Sarah Engelhard’s memoir Sarah & Abraham: The Search for Miracles and The Stuttering Poet (Guernica Editions) is a reminder of the Holocaust’s psychological toll on multiple generations. Not all who survived and immigrated here lived serenely ever after.
Certainly not those who were children during World War II, like Engelhard, who was born in Alsace, France in 1932.
At 84, Engelhard has published her first book, in which she lays bare a life marred, on top of her trauma, by parents who – she quotes her mother as saying – were made “crazy” by the war.
“No one talked about post-traumatic stress then,” said Engelhard.
The Engelhard family, which also included Sarah’s brother Jack, eight years younger, fled in fear through France and across the Pyrenees mountains into Spain. There they lived in mounting despair for almost three years trying to find refuge from Europe.
Deception was a means of survival, and Sarah was schooled in it early on.
Finally, the Engelhards found passage on the legendary Serpa Pinto to the United States and arrived in Montreal – definitely not her father’s choice – in 1944.
Her parents were from Poland, Yiddish-speaking and poor. Her father, an ordained rabbi, eked out a living making handbags.
Sarah & Abraham, however, is not a typical Holocaust survivor’s recounting.
It may equally be read as a cautionary tale about obsessive love that ends in self-destruction.
When 13-year-old Sarah first laid eyes on her classmate at Baron Byng High School, Abie Boxer, she was hooked. He was handsome and seemed worldly beyond his years. The fact that he stuttered only made him more irresistible.
To this day, Engelhard thinks of him as her bashert.
Thus, began a toxic lifetime relationship in which they both agree they “royally f—ed up.” Worse than the tumult between them is that their late-in-life illegitimate son became the pawn in a rancorous custody battle.
Avi Boxer (1932-1987), as he became known, was a noted poet who emerged from Montreal’s fertile literary scene in the 1950s – a romantic figure, indeed, to Sarah who tried to overcome the stigma she felt as a refugee with a dysfunctional home life.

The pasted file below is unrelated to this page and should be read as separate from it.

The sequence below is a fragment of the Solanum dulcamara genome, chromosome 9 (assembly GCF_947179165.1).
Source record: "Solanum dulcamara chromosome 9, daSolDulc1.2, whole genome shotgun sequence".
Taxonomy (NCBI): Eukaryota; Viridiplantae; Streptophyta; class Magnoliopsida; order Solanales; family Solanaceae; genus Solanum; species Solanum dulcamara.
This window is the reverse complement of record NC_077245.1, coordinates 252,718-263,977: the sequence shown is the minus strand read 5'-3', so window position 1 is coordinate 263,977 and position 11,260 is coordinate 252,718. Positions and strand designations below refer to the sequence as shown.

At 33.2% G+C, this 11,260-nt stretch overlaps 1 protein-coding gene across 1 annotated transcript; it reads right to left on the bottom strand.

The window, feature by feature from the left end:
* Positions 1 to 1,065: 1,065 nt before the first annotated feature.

Engelhard tells of how, as a teen, she was emotionally abused and exploited by her parents. According to her description, both used her to vent their mental turmoil – and to advance economically.
They made her get a job at 13, forced her to drop out before she graduated to help her father in his business because she had the language skills and the looks to attract customers.
Photos show that Sarah did resemble Elizabeth Taylor, and her mother had ambitions to match her with a wealthy man.
In the conservative mores of her community and the times, Sarah was judged a “bad girl” because she had sex with Abie and left home. She landed in juvenile court.
At 18, Sarah and Abie became engaged but the adults broke it up.
She was sent to the United States and married off to a man 20 years her senior. They were plainly incompatible, but Sarah did settle down and came into her own.
She raised three children in a New Jersey suburb, then happened upon a career in television enjoying surprising success as host of a women’s show. Then she got into the psychic movement that was a fad in the 1970s and found a new vocation.
Things unraveled when her son took his life. Soon after, she reconnected with Boxer, had a fling and, at 41, gave birth to another son.
Boxer was already involved with another woman.
From Asa’s birth until he was in his teens, the boy was caught in a tug-of-war between his mother and father, who wanted to adopt him with his common-law wife.
Estranged from her husband, Sarah returned to Montreal, abandoning her career in the United States. She took odd jobs to survive and sometimes was on welfare.
She finds succour with the Lubavitch community, with which she stayed for about a decade, along with one of her daughters.
The memoir culminates with the court battle between Sarah and Avi over their son, a very bitter fight in which she was portrayed as mentally ill and of poor character – in other words, an unfit mother. Most wounding was having her wartime experience minimized.
Most difficult for her to accept, even to this day, is that Jewish Family Services was on the side of Avi.
Engelhard left Lubavitch amicably (she and Asa lived in Israel for nine years after that) and continues to find solace in its spirituality and belief that nothing happens without a reason.
The book’s title reflects her identification with the trials and tribulations of their biblical namesakes. Miracles really do happen, Engelhard has come to believe.
It is hard to believe in meeting Engelhard today that she went through what she did. Gracious and quiet-spoken, she ponders before answering questions.
“At my age now, I can understand – if not to forgive, for who am I to forgive? – what happened to me…Out of all that, so many blessings came.”